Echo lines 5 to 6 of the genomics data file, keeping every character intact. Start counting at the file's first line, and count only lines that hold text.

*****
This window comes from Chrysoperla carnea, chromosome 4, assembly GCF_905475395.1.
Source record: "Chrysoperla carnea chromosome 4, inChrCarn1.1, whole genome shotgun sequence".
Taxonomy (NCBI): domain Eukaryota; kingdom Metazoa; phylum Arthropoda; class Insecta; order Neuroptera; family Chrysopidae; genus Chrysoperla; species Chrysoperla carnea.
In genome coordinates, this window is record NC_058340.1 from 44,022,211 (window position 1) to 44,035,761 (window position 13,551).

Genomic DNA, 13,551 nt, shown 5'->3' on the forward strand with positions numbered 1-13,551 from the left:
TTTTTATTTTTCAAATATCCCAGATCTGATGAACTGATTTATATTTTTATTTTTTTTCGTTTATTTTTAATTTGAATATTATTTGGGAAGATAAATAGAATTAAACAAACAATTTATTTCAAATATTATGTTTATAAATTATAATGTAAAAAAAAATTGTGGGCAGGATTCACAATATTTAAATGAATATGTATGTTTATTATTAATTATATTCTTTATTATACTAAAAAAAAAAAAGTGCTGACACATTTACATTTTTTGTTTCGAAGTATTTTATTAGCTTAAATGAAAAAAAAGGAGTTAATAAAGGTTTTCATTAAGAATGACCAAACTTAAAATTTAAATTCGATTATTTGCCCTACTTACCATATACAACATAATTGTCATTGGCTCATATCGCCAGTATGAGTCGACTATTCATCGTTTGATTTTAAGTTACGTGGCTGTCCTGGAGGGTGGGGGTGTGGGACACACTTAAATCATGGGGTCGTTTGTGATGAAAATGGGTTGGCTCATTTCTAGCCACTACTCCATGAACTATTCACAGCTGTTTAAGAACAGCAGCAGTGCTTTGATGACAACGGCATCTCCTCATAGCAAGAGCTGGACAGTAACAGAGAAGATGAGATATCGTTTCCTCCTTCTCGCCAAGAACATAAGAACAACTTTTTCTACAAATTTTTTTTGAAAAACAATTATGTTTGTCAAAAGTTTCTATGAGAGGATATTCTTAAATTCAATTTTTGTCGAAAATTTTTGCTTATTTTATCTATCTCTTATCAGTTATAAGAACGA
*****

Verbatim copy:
Genomic DNA, 13,551 nt, shown 5'->3' on the forward strand with positions numbered 1-13,551 from the left:
TTTTTATTTTTCAAATATCCCAGATCTGATGAACTGATTTATATTTTTATTTTTTTTCGTTTATTTTTAATTTGAATATTATTTGGGAAGATAAATAGAATTAAACAAACAATTTATTTCAAATATTATGTTTATAAATTATAATGTAAAAAAAAATTGTGGGCAGGATTCACAATATTTAAATGAATATGTATGTTTATTATTAATTATATTCTTTATTATACTAAAAAAAAAAAAGTGCTGACACATTTACATTTTTTGTTTCGAAGTATTTTATTAGCTTAAATGAAAAAAAAGGAGTTAATAAAGGTTTTCATTAAGAATGACCAAACTTAAAATTTAAATTCGATTATTTGCCCTACTTACCATATACAACATAATTGTCATTGGCTCATATCGCCAGTATGAGTCGACTATTCATCGTTTGATTTTAAGTTACGTGGCTGTCCTGGAGGGTGGGGGTGTGGGACACACTTAAATCATGGGGTCGTTTGTGATGAAAATGGGTTGGCTCATTTCTAGCCACTACTCCATGAACTATTCACAGCTGTTTAAGAACAGCAGCAGTGCTTTGATGACAACGGCATCTCCTCATAGCAAGAGCTGGACAGTAACAGAGAAGATGAGATATCGTTTCCTCCTTCTCGCCAAGAACATAAGAACAACTTTTTCTACAAATTTTTTTTGAAAAACAATTATGTTTGTCAAAAGTTTCTATGAGAGGATATTCTTAAATTCAATTTTTGTCGAAAATTTTTGCTTATTTTATCTATCTCTTATCAGTTATAAGAACGA